Friday, October 9, 2009

Résumé Review

One of my least favorite parts of my job - other than finding the coffee pot empty...again - is reviewing résumés. Each fall, representatives from our department hit the college campus circuit looking for soon-to-graduate students with good grades, some baseline experience, a hunger for learning and working, a professional appearance and demeanor, and a back-stop recommendation by one of their professors.

To get to a short list of candidates from which to choose, I have to one-by-one review many bad résumés. Over 80% of the résumés I get include obvious errors or don't meet our baseline qualification requirements. In some cases, the person doesn't appear to even be qualified for employment as a Wal-Mart greeter much less what we do.

This year's crop of sterling candidates is no different. Rather than dwell on the problems, however, I wanted to spin what I've noticed as a coaching opportunity for folks seeking a job - either as a gradate looking for that first career position or as an experienced individual looking for a change.

  • If you live on Tater Peeler Rd., do yourself a favor and rent a P.O. Box. Home is a wonderful thing and all, but you really don't want to receive a decline letter in an envelope with 6900 Hairy Palms Avenue as the return address.

  • Consider meeting with a faculty advisor, spending some time on Career Builder or Monster, and/or having a frank discussion with friends or family to help define a realistic career objective. If your career objective is "to seek position where I can develop exceptional spreadsheets", you may want to true up your gun sights.

  • If you major in Applied Sciences, I recommend you make at least a "C" average in your English courses. Doing so may prevent you from misspelling Applied as Applies on your résumé.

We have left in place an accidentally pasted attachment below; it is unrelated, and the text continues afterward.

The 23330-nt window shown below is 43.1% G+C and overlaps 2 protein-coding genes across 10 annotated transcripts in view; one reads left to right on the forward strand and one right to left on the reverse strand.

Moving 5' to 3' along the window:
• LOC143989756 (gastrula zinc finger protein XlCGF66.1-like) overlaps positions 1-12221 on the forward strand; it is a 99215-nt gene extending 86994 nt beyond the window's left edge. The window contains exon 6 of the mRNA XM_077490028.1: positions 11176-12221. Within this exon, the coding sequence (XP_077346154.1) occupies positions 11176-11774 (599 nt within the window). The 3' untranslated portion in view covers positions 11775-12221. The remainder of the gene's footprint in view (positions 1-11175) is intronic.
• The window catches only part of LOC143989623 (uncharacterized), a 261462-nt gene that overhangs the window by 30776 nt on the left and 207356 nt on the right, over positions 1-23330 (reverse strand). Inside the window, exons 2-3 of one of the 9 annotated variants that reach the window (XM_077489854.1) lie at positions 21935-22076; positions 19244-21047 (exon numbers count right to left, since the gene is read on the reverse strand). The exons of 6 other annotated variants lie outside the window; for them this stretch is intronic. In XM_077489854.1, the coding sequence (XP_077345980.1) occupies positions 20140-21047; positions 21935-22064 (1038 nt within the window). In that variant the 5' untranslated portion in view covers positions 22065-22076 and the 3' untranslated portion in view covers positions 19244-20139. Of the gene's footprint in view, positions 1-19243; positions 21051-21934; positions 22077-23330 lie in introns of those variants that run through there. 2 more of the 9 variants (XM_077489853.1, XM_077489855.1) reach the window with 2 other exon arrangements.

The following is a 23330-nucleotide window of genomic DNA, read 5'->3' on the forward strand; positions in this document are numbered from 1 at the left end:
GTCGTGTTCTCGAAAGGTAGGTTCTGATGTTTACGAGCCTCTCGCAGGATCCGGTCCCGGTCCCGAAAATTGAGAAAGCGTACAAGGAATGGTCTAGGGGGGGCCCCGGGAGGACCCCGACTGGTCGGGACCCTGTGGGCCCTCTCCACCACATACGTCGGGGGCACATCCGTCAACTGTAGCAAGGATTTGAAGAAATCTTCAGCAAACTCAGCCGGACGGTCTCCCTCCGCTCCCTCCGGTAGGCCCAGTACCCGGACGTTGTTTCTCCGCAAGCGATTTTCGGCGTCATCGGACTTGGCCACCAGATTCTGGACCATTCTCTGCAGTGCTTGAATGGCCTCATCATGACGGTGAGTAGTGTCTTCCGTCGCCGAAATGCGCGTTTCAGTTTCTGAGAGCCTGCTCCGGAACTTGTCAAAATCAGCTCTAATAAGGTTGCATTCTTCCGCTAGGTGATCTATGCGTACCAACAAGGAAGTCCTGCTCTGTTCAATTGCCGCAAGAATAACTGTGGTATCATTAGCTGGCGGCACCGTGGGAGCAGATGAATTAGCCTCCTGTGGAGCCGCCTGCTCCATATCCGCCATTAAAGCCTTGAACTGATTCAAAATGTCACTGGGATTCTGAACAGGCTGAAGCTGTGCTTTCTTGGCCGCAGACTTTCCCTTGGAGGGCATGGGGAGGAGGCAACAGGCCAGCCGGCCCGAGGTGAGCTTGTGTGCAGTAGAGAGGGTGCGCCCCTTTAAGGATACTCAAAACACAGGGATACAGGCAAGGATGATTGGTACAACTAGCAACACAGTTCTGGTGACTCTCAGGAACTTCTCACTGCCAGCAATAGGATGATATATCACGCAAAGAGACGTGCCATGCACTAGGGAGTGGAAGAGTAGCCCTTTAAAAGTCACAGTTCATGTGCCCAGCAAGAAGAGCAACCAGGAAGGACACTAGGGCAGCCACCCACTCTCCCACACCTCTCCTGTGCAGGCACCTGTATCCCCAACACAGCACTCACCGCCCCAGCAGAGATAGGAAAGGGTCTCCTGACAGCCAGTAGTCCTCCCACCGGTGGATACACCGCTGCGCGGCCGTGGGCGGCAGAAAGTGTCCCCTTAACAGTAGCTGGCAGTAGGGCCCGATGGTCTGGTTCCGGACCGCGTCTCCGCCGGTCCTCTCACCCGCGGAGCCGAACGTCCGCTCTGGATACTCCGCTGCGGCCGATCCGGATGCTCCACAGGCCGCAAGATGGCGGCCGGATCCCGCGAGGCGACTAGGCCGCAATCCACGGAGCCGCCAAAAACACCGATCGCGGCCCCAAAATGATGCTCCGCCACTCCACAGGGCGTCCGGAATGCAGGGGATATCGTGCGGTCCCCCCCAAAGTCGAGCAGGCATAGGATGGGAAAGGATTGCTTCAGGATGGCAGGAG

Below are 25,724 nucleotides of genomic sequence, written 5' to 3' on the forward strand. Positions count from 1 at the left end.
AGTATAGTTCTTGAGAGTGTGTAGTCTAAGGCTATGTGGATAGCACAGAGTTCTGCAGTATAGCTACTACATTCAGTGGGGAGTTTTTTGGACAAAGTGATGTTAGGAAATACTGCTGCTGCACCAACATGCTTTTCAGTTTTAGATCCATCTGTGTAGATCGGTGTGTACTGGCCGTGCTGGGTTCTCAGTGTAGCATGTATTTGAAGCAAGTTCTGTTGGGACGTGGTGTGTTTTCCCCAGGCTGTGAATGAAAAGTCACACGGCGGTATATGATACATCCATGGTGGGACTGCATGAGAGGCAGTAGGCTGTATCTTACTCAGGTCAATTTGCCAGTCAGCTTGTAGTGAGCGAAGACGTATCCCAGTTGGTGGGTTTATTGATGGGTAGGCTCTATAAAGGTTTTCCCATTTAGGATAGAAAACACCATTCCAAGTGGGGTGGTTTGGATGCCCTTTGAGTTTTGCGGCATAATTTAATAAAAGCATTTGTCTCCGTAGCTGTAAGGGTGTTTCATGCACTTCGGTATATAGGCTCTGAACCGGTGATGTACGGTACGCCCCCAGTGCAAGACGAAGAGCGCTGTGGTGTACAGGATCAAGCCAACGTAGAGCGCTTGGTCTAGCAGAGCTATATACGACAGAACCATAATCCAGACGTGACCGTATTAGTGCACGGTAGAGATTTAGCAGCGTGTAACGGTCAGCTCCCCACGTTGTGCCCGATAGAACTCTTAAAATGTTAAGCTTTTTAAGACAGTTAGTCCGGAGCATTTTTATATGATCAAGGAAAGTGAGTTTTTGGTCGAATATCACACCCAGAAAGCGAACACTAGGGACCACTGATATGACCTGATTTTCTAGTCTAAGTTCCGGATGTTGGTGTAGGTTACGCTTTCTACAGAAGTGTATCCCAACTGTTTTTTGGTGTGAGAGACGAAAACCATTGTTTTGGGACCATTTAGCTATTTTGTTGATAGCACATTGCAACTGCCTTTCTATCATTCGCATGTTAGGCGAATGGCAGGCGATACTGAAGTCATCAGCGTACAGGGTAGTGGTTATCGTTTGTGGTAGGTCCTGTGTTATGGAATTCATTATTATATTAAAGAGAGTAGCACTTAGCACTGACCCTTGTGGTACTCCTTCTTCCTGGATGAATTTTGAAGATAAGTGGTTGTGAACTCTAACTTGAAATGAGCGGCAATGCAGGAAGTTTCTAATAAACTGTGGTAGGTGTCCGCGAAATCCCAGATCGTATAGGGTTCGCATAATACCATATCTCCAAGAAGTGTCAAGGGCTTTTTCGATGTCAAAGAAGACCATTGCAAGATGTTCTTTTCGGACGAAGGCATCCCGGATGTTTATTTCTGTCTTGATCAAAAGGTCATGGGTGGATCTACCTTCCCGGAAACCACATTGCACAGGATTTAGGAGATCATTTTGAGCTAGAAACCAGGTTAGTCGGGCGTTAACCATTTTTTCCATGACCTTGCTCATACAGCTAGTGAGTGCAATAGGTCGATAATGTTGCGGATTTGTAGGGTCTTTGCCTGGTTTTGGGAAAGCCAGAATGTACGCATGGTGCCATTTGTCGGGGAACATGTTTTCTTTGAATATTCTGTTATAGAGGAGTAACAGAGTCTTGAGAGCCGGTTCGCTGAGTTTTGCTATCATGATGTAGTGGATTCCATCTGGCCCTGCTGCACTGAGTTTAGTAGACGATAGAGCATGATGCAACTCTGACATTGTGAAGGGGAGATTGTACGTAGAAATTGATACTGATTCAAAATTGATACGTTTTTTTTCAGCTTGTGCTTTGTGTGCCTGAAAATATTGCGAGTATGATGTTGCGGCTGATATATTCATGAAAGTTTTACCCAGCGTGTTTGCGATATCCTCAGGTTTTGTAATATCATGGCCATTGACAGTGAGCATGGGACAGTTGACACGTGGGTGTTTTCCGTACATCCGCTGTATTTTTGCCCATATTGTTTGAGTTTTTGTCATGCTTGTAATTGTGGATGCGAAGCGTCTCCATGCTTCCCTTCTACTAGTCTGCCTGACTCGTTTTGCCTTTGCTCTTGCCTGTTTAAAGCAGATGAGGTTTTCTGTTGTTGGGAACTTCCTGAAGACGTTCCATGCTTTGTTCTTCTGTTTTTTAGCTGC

• To avoid snickers on my end and a volley of instant messenger LOLs, a career objective stated as "obtain a position where I can utilize my outstanding mathematics background” should be accompanied by a GPA greater than 3.1 in your mathematics major. And I hate to be the one to break it to you, but the bachelor part of your math degree will likely stick with you in other areas of your life.

  • Microsoft no longer supports Windows 3.1, 95, 98, or ME. So I suggest you refrain from bragging about your sweet game with these operating systems. And unless you can explain to the interviewer why the "shut down" feature is on the start button, I'd leave off Windows XP and Vista as well. This just in - Windows runs on about 90% of the world's desktop computers. There's a pretty good chance a kid in Somalia knows as much about using Windows as you do.

  • Using Internet Explorer and Gmail does not qualify as technological skills. Don't insult the interviewer's intelligence. Substituting Firefox, Thunderbird, or Twitter doesn't add any edginess to your résumé either.

  • If you will soon be a college graduate and are seeking a professional position, your high school graduation year is pretty much irrelevant – especially when you graduated in 1991. What are you - Al Bundy or Uncle Rico trying to re-live their glorious football past?
Consider yourself mentored.

Have a good weekend.

Thanks BirminghamSteve for the vid availability.



  1. Also college students entering the job market should get a generic email address if they don't have one already. No employer wants to see "" on a resume.

  2. If you live on Tater Peeler Road and you want me to interview you, you had better be hot.

  3. Over 80% of resumes contain, is that like 81%? :)

  4. Thanks for the laugh! I'm kind of surprised Triple M didn't make the cut... Mullet Marlboro Man from Celina, TN. He was a real winner!